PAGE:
I’ve seen the whole gamut of cyclists and bicyclists. “Bicyclists” are more often the general term for those of us who aren’t out there in lycra, and they can often be incredibly dangerous themselves. We’ve all seen it - the beach cruiser, casually talking to a friend, swaying side to side without a care in the world, wandering left and right with each pedal stroke. Or someone ducking in and out of sidewalks and basically ignoring most, if not all, traffic laws.
Basically unpredictable behavior. Behavior that makes me extremely cautious around them to the point where I often play the defensive card and let things play out a bit first before I attempt anything too close near them.
Children and often dogs require the same response, so take it slow and observe the situation a bit before blasting right past.
On the other side of this, I’ve also seen a bunch of cyclists, clad in lycra and clearly capable of great speed and power, employ what are essentially bully tactics to get around other riders. It’s often accompanied by a certain sense of frustrated speed. I see this a lot when going across the Golden Gate Bridge, as there are hundreds of tight quarters to pass in. Often, this slows people down to the speed of the lowest common denominator, i.e., the selfie-taking tourist who seems to not understand just how many people they’re annoying behind them.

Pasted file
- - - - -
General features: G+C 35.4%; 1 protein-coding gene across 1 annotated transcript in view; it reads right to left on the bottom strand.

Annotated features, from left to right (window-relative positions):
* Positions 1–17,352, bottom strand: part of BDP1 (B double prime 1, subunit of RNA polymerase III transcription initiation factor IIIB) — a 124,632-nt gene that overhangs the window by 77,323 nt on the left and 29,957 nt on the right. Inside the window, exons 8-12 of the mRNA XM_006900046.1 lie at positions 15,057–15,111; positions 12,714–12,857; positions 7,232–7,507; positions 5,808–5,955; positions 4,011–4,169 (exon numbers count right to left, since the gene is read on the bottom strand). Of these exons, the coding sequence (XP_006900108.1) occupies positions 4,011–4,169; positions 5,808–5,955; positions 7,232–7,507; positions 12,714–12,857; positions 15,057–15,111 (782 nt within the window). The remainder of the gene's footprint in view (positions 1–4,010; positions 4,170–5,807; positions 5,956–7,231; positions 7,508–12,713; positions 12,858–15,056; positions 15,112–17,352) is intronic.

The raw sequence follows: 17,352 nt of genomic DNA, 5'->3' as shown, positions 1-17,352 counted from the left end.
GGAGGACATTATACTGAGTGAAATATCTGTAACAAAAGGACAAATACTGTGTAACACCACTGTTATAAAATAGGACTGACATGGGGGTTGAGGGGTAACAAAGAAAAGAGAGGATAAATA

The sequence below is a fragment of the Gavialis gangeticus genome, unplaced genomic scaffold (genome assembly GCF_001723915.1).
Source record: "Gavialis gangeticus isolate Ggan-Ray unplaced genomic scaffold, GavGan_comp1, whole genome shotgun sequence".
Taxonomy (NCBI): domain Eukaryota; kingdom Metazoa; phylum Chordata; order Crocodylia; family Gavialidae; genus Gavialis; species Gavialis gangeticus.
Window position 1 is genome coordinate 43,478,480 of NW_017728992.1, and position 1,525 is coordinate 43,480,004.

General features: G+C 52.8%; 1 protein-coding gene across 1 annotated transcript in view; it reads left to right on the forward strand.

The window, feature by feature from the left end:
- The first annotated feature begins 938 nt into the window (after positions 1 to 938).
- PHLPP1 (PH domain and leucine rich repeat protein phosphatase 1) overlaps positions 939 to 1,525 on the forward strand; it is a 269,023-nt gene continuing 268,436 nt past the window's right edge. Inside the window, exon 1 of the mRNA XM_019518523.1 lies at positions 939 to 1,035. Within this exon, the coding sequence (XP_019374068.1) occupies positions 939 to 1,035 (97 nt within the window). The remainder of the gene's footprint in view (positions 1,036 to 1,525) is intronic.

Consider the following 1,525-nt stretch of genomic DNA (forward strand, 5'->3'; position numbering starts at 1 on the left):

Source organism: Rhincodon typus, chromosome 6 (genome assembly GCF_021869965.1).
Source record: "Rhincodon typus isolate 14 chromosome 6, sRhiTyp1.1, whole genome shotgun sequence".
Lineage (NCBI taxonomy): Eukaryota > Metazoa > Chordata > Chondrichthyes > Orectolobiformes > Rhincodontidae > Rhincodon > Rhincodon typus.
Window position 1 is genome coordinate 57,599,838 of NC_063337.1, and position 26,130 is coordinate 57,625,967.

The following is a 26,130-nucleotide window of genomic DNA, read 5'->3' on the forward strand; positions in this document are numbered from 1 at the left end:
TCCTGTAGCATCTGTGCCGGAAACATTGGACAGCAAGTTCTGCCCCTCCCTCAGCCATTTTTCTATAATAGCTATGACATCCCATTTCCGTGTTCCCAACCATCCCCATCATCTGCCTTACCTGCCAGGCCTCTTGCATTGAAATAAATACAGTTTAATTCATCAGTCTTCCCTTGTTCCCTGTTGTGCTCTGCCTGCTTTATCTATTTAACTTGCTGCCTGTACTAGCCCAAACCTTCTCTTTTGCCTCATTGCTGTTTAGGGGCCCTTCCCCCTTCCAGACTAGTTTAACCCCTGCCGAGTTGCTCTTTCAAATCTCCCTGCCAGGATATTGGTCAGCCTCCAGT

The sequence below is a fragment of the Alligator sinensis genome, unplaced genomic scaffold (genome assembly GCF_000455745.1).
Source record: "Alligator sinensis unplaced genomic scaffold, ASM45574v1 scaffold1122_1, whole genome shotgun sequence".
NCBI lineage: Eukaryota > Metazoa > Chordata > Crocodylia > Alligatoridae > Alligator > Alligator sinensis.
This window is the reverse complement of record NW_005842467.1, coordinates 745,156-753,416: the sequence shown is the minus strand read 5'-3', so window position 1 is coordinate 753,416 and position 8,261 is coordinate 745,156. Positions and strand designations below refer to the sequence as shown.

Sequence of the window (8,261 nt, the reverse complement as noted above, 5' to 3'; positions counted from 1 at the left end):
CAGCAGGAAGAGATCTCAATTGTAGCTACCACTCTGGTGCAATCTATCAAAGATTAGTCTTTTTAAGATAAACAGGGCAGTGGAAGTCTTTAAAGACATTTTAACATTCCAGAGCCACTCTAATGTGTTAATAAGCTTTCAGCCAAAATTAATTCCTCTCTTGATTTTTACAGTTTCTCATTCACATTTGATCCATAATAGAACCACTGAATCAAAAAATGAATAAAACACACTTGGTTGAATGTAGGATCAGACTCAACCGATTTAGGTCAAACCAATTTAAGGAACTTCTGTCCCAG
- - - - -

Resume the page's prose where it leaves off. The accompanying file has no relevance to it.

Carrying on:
These are experienced riders that, while not commonly causing accidents, basically scare everyone they pass as they jump from group to group, threading the needle in reckless ways without leaving a whole lot of room to error. Their actions require others around them to cater to their needs, as they seem to thrive on making others uncomfortable.
While these cyclists may be employing a certain sense of “the best defense is a good offense”, in most of my experience, these are just assholes who think those around them are less important and should get out of their way. It’s basically what most other cyclists complain about when it comes to drivers.
On occasion, I’ve actually ridden up to these riders to tell them that what they did was stupid or terrible. I try to be nice about it, they clearly understand that I could have kept up with them, so the “respect” card is played, but I try to be direct in the few seconds I may have with them.